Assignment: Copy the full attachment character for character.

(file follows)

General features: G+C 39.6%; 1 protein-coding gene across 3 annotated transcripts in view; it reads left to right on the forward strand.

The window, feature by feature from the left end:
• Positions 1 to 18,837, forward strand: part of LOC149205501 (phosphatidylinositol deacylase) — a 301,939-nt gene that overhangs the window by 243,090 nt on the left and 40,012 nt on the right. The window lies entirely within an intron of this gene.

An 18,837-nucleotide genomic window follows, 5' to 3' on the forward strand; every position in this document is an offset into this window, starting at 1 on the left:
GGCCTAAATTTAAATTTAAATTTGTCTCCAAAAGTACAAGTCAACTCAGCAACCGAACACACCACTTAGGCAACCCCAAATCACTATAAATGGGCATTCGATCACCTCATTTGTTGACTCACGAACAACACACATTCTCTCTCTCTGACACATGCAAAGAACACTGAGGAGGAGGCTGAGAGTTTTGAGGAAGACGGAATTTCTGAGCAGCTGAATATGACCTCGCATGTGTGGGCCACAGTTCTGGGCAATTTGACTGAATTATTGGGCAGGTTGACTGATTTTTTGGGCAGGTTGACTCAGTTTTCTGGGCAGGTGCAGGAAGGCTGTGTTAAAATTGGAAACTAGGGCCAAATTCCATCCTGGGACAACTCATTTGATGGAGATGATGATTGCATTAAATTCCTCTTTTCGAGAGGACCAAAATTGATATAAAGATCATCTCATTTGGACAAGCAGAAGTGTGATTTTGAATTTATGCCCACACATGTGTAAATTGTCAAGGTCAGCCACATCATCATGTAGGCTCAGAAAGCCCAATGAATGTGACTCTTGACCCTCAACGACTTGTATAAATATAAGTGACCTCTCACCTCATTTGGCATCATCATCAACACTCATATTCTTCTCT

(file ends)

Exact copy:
General features: G+C 39.6%; 1 protein-coding gene across 3 annotated transcripts in view; it reads left to right on the forward strand.

The window, feature by feature from the left end:
• Positions 1 to 18,837, forward strand: part of LOC149205501 (phosphatidylinositol deacylase) — a 301,939-nt gene that overhangs the window by 243,090 nt on the left and 40,012 nt on the right. The window lies entirely within an intron of this gene.

An 18,837-nucleotide genomic window follows, 5' to 3' on the forward strand; every position in this document is an offset into this window, starting at 1 on the left:
GGCCTAAATTTAAATTTAAATTTGTCTCCAAAAGTACAAGTCAACTCAGCAACCGAACACACCACTTAGGCAACCCCAAATCACTATAAATGGGCATTCGATCACCTCATTTGTTGACTCACGAACAACACACATTCTCTCTCTCTGACACATGCAAAGAACACTGAGGAGGAGGCTGAGAGTTTTGAGGAAGACGGAATTTCTGAGCAGCTGAATATGACCTCGCATGTGTGGGCCACAGTTCTGGGCAATTTGACTGAATTATTGGGCAGGTTGACTGATTTTTTGGGCAGGTTGACTCAGTTTTCTGGGCAGGTGCAGGAAGGCTGTGTTAAAATTGGAAACTAGGGCCAAATTCCATCCTGGGACAACTCATTTGATGGAGATGATGATTGCATTAAATTCCTCTTTTCGAGAGGACCAAAATTGATATAAAGATCATCTCATTTGGACAAGCAGAAGTGTGATTTTGAATTTATGCCCACACATGTGTAAATTGTCAAGGTCAGCCACATCATCATGTAGGCTCAGAAAGCCCAATGAATGTGACTCTTGACCCTCAACGACTTGTATAAATATAAGTGACCTCTCACCTCATTTGGCATCATCATCAACACTCATATTCTTCTCT